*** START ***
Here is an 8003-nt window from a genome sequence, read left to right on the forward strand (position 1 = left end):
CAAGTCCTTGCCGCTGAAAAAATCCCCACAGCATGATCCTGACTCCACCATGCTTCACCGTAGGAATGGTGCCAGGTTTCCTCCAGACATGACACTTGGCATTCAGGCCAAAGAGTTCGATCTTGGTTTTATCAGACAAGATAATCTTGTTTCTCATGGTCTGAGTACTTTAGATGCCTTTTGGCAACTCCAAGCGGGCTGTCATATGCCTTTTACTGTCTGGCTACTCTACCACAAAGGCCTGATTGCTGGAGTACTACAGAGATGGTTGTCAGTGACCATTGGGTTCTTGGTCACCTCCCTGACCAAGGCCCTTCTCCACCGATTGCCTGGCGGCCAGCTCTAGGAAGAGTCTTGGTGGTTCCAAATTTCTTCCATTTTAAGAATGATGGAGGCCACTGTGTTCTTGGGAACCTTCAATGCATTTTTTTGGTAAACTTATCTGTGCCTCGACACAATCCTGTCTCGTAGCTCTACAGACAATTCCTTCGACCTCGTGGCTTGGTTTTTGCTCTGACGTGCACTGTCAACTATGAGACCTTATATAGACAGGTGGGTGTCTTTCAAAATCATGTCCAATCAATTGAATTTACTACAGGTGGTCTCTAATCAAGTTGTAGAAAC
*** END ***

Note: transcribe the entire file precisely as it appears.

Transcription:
Here is an 8003-nt window from a genome sequence, read left to right on the forward strand (position 1 = left end):
CAAGTCCTTGCCGCTGAAAAAATCCCCACAGCATGATCCTGACTCCACCATGCTTCACCGTAGGAATGGTGCCAGGTTTCCTCCAGACATGACACTTGGCATTCAGGCCAAAGAGTTCGATCTTGGTTTTATCAGACAAGATAATCTTGTTTCTCATGGTCTGAGTACTTTAGATGCCTTTTGGCAACTCCAAGCGGGCTGTCATATGCCTTTTACTGTCTGGCTACTCTACCACAAAGGCCTGATTGCTGGAGTACTACAGAGATGGTTGTCAGTGACCATTGGGTTCTTGGTCACCTCCCTGACCAAGGCCCTTCTCCACCGATTGCCTGGCGGCCAGCTCTAGGAAGAGTCTTGGTGGTTCCAAATTTCTTCCATTTTAAGAATGATGGAGGCCACTGTGTTCTTGGGAACCTTCAATGCATTTTTTTGGTAAACTTATCTGTGCCTCGACACAATCCTGTCTCGTAGCTCTACAGACAATTCCTTCGACCTCGTGGCTTGGTTTTTGCTCTGACGTGCACTGTCAACTATGAGACCTTATATAGACAGGTGGGTGTCTTTCAAAATCATGTCCAATCAATTGAATTTACTACAGGTGGTCTCTAATCAAGTTGTAGAAAC